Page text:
Bullying: What Action to Take in School

Jun 25, 2014

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Language is mutable and changes with time. Fifty years ago, if you told someone you had a hard drive, they would have asked you which road you drove down. Forty years ago, if you were to tell someone to swipe your card, they would have wondered why you would need to steal something you already owned. A hundred years ago, President Teddy Roosevelt used to go around exclaiming, “Bully!” But today that’s become a bad word.

There are two types of bullying: 1) up front and personal and 2) over the Internet; the latter of which has been labeled cyberbullying, which most often is become an extension of bullying in school. In either case, the harassment can be so distressful that in many cases, victims have resorted to suicide. 

There are a lot of websites that talk about what to do when someone is a victim of bullying. The patent advice is to either stand tall, face up to the bully, or to turn tail and walk away. The problem is, that sort of a strategy generally doesn’t work.

Bullies thrive on attention and a need to feel superior. They can be a lone wolf or operate in packs. It makes them feel somehow important by causing other people pain. The easiest way for them to accomplish that is by picking out one person, whom they consider easy prey. 

In the movie, the Terminator, Kyle Reese said to Sarah Connor, “Listen, and understand. That terminator is out there. It can't be bargained with. It can't be reasoned with. It doesn't feel pity, or remorse, or fear. And it absolutely will not stop, ever, until you are dead.” It’s pretty much the same with bullies. So, with that in mind, facing them or walking away does no good. A bully must be stopped.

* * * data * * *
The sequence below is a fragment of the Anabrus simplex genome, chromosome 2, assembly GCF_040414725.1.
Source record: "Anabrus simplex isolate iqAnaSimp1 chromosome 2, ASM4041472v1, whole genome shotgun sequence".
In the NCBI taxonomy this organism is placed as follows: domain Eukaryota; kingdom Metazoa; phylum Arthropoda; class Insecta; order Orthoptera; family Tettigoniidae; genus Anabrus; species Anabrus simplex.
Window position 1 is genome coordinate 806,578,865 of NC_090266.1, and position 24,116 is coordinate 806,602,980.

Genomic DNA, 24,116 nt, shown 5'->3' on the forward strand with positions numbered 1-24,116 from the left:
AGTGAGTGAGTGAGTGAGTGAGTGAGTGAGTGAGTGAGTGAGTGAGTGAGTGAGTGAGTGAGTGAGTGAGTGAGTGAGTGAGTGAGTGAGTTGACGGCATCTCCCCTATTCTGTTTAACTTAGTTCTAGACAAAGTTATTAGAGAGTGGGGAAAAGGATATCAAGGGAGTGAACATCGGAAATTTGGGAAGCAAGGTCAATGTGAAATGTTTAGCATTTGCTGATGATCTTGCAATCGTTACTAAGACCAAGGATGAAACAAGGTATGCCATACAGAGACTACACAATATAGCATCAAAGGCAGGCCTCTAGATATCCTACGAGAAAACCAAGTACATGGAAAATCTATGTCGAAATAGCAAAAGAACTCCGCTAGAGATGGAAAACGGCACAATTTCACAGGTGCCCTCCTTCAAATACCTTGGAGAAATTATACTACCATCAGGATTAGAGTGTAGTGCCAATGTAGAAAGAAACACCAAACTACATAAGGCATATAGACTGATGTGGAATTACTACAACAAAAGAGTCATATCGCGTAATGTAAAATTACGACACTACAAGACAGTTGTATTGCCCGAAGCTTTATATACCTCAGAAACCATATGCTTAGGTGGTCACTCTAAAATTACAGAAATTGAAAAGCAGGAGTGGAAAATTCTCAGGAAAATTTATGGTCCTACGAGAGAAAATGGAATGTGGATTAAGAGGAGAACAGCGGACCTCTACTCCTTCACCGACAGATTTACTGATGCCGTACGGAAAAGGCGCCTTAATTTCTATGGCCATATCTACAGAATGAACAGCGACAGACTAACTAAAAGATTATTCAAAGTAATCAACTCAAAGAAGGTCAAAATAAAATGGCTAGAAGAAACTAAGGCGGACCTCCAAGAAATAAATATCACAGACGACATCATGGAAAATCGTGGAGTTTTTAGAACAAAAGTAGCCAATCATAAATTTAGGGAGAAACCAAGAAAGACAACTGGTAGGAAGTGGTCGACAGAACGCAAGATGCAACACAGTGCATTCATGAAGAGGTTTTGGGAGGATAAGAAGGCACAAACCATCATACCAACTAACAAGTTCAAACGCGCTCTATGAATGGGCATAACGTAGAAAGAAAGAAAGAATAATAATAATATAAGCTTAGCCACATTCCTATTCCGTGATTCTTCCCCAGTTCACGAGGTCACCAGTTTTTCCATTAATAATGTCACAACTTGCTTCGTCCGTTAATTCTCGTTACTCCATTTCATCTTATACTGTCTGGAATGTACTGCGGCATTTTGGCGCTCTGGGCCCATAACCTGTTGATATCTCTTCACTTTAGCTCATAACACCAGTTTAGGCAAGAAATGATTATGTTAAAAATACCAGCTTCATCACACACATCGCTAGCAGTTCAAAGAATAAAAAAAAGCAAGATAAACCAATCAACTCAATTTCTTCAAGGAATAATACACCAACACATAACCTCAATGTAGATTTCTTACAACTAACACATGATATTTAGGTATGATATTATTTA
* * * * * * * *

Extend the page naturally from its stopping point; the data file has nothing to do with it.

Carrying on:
Bullies exist, in part, because of poor or negligent parenting. Therefore, it is necessary to make parents accountable. Insist that your child’s school implement a zero tolerance for bullying. For example, the first incident results in a warning; the second in suspension; the third in expulsion. In that case, the bully’s parents become responsible for enrolling their child in another school.

All public schools are required by law to have written policies on bullying. Ask for a copy from your child’s school. See how the school is supposed to respond. Compare that to how they respond in practice. If needed, you can create a complaint with the school board or PTA. 

If you don’t get anywhere at that point, call Thursday’s Child’s National Bullying Prevention Helpline at 1 (800) USA-KIDS and someone there will interface with school authorities to get the bullying to stop.